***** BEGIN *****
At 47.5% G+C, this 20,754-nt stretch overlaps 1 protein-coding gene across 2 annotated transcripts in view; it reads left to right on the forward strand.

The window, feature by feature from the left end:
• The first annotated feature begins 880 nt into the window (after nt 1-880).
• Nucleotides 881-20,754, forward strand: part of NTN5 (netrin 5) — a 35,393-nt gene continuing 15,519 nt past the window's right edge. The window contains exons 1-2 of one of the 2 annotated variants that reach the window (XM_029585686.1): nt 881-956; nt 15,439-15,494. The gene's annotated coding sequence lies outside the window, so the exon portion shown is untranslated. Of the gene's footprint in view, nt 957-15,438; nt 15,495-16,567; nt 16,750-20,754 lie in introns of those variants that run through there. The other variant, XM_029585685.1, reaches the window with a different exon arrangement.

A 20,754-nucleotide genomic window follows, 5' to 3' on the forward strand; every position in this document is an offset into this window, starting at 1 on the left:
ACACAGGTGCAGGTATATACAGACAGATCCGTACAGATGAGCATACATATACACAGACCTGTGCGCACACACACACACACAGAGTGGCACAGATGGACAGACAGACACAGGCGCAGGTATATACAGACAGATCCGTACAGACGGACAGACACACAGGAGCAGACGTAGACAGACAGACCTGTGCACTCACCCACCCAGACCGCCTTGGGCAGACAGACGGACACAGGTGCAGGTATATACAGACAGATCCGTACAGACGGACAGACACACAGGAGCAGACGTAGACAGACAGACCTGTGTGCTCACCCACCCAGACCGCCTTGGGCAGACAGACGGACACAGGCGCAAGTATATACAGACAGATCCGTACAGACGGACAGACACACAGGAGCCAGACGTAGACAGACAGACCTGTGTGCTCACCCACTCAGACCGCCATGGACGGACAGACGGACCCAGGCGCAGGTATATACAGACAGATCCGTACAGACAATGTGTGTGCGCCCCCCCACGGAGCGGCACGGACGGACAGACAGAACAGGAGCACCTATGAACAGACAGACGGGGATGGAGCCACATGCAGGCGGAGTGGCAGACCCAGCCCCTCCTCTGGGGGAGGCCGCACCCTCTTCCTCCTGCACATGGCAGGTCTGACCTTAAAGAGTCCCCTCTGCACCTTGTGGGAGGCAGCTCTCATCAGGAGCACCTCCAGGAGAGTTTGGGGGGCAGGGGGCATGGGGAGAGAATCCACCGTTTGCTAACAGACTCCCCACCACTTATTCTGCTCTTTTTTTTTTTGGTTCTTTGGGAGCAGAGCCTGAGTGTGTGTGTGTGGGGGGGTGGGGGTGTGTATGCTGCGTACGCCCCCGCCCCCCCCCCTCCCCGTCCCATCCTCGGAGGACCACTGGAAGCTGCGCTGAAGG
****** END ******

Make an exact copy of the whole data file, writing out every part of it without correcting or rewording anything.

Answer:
At 47.5% G+C, this 20,754-nt stretch overlaps 1 protein-coding gene across 2 annotated transcripts in view; it reads left to right on the forward strand.

The window, feature by feature from the left end:
• The first annotated feature begins 880 nt into the window (after nt 1-880).
• Nucleotides 881-20,754, forward strand: part of NTN5 (netrin 5) — a 35,393-nt gene continuing 15,519 nt past the window's right edge. The window contains exons 1-2 of one of the 2 annotated variants that reach the window (XM_029585686.1): nt 881-956; nt 15,439-15,494. The gene's annotated coding sequence lies outside the window, so the exon portion shown is untranslated. Of the gene's footprint in view, nt 957-15,438; nt 15,495-16,567; nt 16,750-20,754 lie in introns of those variants that run through there. The other variant, XM_029585685.1, reaches the window with a different exon arrangement.

A 20,754-nucleotide genomic window follows, 5' to 3' on the forward strand; every position in this document is an offset into this window, starting at 1 on the left:
ACACAGGTGCAGGTATATACAGACAGATCCGTACAGATGAGCATACATATACACAGACCTGTGCGCACACACACACACACAGAGTGGCACAGATGGACAGACAGACACAGGCGCAGGTATATACAGACAGATCCGTACAGACGGACAGACACACAGGAGCAGACGTAGACAGACAGACCTGTGCACTCACCCACCCAGACCGCCTTGGGCAGACAGACGGACACAGGTGCAGGTATATACAGACAGATCCGTACAGACGGACAGACACACAGGAGCAGACGTAGACAGACAGACCTGTGTGCTCACCCACCCAGACCGCCTTGGGCAGACAGACGGACACAGGCGCAAGTATATACAGACAGATCCGTACAGACGGACAGACACACAGGAGCCAGACGTAGACAGACAGACCTGTGTGCTCACCCACTCAGACCGCCATGGACGGACAGACGGACCCAGGCGCAGGTATATACAGACAGATCCGTACAGACAATGTGTGTGCGCCCCCCCACGGAGCGGCACGGACGGACAGACAGAACAGGAGCACCTATGAACAGACAGACGGGGATGGAGCCACATGCAGGCGGAGTGGCAGACCCAGCCCCTCCTCTGGGGGAGGCCGCACCCTCTTCCTCCTGCACATGGCAGGTCTGACCTTAAAGAGTCCCCTCTGCACCTTGTGGGAGGCAGCTCTCATCAGGAGCACCTCCAGGAGAGTTTGGGGGGCAGGGGGCATGGGGAGAGAATCCACCGTTTGCTAACAGACTCCCCACCACTTATTCTGCTCTTTTTTTTTTTGGTTCTTTGGGAGCAGAGCCTGAGTGTGTGTGTGTGGGGGGGTGGGGGTGTGTATGCTGCGTACGCCCCCGCCCCCCCCCCTCCCCGTCCCATCCTCGGAGGACCACTGGAAGCTGCGCTGAAGG